I ran across these words today in my devotion, and they are both a challenge and an encouragement. Thomas Fuller, who lived between 1601 and 1661, penned an insightful thought. As he reflected on the genealogy of Jesus in Matthew 1, he wrote,
Lord, I find the genealogy of my Saviour strangely checkered with four remarkable changes in four intermediate generations:
- Roboam begat Abia; that is a bad father begat a bad son.
- Abia begat Asa; that is a bad father a good son.
- Asa begat Josaphat; that is a good father a good son.
- Josaphat begat Joram; that is a good father a bad son.
I see, Lord, from hence that my father’s piety cannot be entailed; that is bad news for me. But I see also that actual impiety is not always hereditary; that is good news for my son.
-Schumacher, ed., For All the Saints, vol.3, (American Lutheran Publicity Bureau), pg 1119
Such words are a challenge to strive to live in such a way that the gospel is attractive your our children so that they want to walk in it. They are a challenge to recognize that there are no guarantees in parenting, no silver bullets and even good parents produce bad children. The best parent may still raise a child that fails to walk with the Lord, or that rejects the teachings of orthodoxy. We must pray, therefore for our children. And we must be more gracious to those whose children have walked away. The fault might not lie with the parent but with the child, or in some combination of the two.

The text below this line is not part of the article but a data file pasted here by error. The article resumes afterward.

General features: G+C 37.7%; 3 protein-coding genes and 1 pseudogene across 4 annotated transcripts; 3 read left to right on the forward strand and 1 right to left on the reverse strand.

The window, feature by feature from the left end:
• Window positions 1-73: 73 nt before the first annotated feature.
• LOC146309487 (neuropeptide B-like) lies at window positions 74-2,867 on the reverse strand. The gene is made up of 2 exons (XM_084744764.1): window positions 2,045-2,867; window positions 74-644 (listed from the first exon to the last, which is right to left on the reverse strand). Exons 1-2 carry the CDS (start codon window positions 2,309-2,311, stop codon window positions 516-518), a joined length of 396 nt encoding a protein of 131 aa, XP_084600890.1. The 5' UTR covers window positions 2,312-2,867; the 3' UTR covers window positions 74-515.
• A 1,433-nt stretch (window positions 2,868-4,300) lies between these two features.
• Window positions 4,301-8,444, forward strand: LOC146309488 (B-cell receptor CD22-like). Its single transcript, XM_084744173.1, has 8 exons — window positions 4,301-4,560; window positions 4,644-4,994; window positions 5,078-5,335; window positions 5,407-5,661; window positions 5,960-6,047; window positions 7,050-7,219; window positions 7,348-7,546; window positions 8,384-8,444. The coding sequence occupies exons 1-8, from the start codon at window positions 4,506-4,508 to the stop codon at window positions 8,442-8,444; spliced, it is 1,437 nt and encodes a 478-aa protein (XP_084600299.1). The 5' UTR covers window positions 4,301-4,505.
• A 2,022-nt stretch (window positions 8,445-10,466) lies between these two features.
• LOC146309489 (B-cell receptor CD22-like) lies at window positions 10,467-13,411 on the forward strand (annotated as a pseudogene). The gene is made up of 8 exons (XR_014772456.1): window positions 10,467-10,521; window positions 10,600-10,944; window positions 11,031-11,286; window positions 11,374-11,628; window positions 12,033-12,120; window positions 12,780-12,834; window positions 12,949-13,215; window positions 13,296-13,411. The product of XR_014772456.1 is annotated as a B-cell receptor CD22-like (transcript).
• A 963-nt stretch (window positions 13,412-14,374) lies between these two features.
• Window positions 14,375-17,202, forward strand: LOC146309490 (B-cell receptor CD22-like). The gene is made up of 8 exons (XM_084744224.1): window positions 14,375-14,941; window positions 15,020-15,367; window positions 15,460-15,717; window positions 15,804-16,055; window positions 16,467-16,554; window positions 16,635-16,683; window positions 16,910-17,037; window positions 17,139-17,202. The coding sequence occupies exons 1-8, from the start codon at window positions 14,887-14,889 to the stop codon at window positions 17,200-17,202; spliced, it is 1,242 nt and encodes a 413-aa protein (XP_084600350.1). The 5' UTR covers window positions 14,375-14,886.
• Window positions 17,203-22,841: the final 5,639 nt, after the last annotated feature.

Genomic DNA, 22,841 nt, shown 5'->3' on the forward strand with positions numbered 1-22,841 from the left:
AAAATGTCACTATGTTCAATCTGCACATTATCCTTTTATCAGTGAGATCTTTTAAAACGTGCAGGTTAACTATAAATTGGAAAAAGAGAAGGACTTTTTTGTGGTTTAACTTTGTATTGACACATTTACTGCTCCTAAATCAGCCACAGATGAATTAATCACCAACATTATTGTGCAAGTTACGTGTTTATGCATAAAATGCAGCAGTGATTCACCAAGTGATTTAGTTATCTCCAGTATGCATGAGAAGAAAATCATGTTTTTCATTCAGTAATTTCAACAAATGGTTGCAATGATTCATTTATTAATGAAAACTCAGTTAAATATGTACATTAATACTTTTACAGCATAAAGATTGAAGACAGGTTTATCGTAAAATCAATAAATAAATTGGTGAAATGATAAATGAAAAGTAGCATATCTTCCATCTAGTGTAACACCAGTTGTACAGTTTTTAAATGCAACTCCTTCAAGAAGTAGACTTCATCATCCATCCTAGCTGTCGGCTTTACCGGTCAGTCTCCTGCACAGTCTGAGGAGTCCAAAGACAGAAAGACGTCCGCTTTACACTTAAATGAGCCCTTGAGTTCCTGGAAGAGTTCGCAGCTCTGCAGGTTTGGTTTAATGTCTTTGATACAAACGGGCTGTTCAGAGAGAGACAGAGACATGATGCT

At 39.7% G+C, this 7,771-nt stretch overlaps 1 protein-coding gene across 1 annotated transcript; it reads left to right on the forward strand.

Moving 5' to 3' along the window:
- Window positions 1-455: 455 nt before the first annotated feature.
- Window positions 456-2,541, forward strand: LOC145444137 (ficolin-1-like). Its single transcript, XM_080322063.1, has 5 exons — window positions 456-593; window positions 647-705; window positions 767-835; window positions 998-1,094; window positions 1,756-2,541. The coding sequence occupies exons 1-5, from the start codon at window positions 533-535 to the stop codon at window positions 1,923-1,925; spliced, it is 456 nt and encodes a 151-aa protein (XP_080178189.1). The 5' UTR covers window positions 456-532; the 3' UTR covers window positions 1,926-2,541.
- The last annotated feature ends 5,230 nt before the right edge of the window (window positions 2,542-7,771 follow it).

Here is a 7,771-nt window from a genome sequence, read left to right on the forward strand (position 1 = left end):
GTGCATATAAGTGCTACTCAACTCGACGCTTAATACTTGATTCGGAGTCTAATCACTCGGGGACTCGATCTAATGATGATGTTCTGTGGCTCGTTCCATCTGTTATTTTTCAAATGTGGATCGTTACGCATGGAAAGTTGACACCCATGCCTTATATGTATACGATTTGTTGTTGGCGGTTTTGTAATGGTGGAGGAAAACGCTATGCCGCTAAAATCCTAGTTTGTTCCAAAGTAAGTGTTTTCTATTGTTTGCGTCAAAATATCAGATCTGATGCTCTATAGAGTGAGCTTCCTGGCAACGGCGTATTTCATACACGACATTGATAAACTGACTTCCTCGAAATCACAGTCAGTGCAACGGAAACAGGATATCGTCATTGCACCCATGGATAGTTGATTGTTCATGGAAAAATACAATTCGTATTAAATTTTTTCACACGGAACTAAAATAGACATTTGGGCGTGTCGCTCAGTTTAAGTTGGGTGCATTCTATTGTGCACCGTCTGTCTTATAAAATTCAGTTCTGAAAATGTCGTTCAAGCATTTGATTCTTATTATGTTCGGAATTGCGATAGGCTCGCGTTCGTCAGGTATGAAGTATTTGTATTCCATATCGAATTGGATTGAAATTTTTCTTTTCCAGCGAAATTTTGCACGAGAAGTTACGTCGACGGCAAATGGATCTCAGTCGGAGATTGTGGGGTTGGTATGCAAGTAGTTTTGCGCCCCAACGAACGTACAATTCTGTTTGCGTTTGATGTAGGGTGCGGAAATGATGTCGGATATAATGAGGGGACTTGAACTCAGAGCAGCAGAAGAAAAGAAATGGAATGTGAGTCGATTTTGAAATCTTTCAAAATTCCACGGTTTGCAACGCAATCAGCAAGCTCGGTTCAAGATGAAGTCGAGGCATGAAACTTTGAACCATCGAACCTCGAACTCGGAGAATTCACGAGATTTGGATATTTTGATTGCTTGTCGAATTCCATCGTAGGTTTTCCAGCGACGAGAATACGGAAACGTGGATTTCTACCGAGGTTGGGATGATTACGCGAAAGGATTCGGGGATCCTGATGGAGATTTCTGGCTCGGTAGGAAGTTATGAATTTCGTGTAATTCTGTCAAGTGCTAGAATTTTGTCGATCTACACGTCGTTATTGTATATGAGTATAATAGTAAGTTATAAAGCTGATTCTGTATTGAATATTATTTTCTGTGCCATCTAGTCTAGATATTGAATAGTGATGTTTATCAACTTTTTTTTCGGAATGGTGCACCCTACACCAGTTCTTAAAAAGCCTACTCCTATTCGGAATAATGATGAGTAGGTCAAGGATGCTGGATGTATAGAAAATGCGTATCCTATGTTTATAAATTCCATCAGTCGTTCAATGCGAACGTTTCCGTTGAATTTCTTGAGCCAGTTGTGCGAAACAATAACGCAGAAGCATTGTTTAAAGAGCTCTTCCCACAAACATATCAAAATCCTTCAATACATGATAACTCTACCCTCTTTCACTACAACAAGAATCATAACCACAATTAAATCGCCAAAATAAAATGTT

But as Fuller notes, there is also an encouragement intrinsic to the genealogy. My sin, is not automatically credited and passed on. The Lord can and often does do marvelous things to rescue one generation from the sin of another generation. God can raise up righteous seed out of the cesspool which every parent inhabits as fallen sinful being. This too, leads a parent to pray, to be thankful, and not to take credit for any good that comes. It is all grace.